[This guest article was written by Dave McCabe. Dave is a resident of the Alberta Arts neighborhood and is a regular bike commuter into downtown. A relative newcomer to getting around by bike, he’s current taking repair classes at the Community Cycling Center.
McCabe is also editor of American Scooterist, a magazine of the Vespa Club of America and a frequent contributor to scooter magazines around the world.]
the new King Neighborhood
(Photos: Dave McCabe)
While Saturday was Bike Day at the PSU Farmer’s Market, a biking phenomenon of its own quietly unfolded the next day at the new market in the King Neighborhood.
The King Farmer’s Market is the fifth one organized by the longtime non-profit, Portland Farmer’s Market (founded in 1992). This particular market is put on in collaboration with the Northeast Coalition of Neighborhoods (whose office is conveniently right next to the market). It is one block south of NE Alberta Street on 7th and Wygant in the King Elementary School parking lot.
There must have been some serious pent up demand because, even though it started without too much fanfare on May 3rd, in the past few weeks it has quickly blossomed into a crowded and thriving event.
For bicycle enthusiasts one of the most exciting aspects of this particular farmer’s market is the huge number of bicycles that show up for the local food and produce. It seemed as if very few people actually arrived on cars.
brought in to deal with demand.
When my family arrived in the morning around 11:00 (the market is open Sundays from 10 a.m. to 2 p.m.) we had serious trouble finding a place to lock up our bikes. Eventually we settled on a special rented bike rack from BikeRacker that was brought in specifically to meet the bike parking demand. Every other possible nearby fence and pole was spoken for.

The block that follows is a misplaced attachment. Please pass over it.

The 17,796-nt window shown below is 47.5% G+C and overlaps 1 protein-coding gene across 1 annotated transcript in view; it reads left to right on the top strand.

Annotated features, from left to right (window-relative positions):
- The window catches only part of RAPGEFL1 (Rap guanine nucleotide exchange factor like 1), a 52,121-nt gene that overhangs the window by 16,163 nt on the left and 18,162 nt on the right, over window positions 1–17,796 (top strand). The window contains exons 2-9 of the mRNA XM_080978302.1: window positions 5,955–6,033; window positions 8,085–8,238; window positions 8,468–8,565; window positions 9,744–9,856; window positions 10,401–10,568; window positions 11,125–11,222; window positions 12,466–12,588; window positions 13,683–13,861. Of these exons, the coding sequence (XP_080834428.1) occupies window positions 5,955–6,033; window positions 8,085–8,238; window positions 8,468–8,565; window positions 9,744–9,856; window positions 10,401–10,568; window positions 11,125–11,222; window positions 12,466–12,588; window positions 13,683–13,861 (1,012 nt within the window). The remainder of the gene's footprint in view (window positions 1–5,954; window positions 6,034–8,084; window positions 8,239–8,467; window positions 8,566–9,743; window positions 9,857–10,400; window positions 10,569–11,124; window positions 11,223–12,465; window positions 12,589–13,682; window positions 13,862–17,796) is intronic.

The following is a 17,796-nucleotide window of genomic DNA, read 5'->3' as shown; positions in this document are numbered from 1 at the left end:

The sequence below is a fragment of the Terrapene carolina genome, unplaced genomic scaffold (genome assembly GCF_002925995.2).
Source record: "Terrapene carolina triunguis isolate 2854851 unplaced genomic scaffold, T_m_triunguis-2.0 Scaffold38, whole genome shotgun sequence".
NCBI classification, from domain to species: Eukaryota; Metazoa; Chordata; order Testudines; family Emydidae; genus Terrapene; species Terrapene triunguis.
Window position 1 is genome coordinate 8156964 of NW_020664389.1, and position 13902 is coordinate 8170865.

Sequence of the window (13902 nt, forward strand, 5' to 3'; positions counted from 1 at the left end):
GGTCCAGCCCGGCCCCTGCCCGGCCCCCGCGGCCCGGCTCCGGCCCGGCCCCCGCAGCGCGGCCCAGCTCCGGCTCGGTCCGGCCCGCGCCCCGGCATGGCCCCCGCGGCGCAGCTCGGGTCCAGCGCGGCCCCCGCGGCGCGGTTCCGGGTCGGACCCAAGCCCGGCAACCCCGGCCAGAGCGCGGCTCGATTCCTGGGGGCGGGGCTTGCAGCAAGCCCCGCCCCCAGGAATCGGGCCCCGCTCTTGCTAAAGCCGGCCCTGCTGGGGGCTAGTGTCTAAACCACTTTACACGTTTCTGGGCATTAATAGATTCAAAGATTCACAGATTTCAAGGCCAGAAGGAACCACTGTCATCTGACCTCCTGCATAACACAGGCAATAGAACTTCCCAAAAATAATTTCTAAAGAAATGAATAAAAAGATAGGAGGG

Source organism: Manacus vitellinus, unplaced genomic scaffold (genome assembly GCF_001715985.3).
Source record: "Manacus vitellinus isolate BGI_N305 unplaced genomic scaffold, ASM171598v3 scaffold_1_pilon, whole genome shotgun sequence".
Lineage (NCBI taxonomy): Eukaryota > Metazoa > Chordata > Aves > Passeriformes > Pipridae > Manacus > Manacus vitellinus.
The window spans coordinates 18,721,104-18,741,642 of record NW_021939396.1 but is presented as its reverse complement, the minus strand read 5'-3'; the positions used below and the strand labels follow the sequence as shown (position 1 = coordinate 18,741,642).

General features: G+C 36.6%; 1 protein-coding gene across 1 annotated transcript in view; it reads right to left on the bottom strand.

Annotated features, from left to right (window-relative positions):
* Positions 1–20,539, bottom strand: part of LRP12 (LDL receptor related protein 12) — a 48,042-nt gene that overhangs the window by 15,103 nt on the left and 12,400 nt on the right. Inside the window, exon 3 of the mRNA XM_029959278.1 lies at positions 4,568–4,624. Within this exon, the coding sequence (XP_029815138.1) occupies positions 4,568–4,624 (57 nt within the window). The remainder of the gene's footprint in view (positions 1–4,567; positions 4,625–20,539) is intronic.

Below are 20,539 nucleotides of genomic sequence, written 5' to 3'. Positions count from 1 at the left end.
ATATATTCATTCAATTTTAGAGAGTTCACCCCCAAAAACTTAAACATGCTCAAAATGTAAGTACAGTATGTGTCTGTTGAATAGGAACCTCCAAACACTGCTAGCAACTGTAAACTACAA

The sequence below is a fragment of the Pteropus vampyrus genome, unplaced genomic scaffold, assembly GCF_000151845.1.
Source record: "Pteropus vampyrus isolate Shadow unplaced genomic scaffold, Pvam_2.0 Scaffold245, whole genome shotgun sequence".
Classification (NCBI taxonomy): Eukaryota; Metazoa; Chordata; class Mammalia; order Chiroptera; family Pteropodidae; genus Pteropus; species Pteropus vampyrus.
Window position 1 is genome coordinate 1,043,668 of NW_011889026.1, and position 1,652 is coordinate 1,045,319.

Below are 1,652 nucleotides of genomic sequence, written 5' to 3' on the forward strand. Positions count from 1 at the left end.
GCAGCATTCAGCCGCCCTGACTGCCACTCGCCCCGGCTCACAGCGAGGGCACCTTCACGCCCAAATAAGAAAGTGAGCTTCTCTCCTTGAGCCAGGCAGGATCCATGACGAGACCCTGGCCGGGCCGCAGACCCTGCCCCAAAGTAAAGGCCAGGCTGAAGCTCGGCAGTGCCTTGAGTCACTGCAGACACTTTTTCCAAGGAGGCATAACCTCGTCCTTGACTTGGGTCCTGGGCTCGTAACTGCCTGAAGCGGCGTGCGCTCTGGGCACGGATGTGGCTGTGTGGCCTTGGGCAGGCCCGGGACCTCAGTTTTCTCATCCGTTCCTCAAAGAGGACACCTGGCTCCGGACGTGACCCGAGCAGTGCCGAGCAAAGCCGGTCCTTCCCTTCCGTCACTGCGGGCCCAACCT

We weren’t the only ones who noticed the surprising concentration of bicycles. Last week a local bike enthusiast and mechanic saw the same thing. After locking up our bikes I noticed that nearby (comfortably situated under a nice shady tree of course!) there was a person with a folding Park bike stand and small set of tools.
I went up to say hello and see what was up. I met the friendly mechanic, Mark. He said that, after visiting the market last week and seeing the shear number of bicycles, there was an opportunity. Like an entrepreneurial lemonade-selling kid capitalizing on a hot day, he’d take advantage of the unusual bike concentration.
Mark offered free inspections, including chain lubes and tire pressure checks just for the chance to look over bikes and give out his contact info for possible future maintenance work to his neighbors. While we were shopping, a number of people got their bikes hoisted into his stand for a quick looking over.
It was a cool service and a nice addition to a surprisingly bike-friendly shopping trip.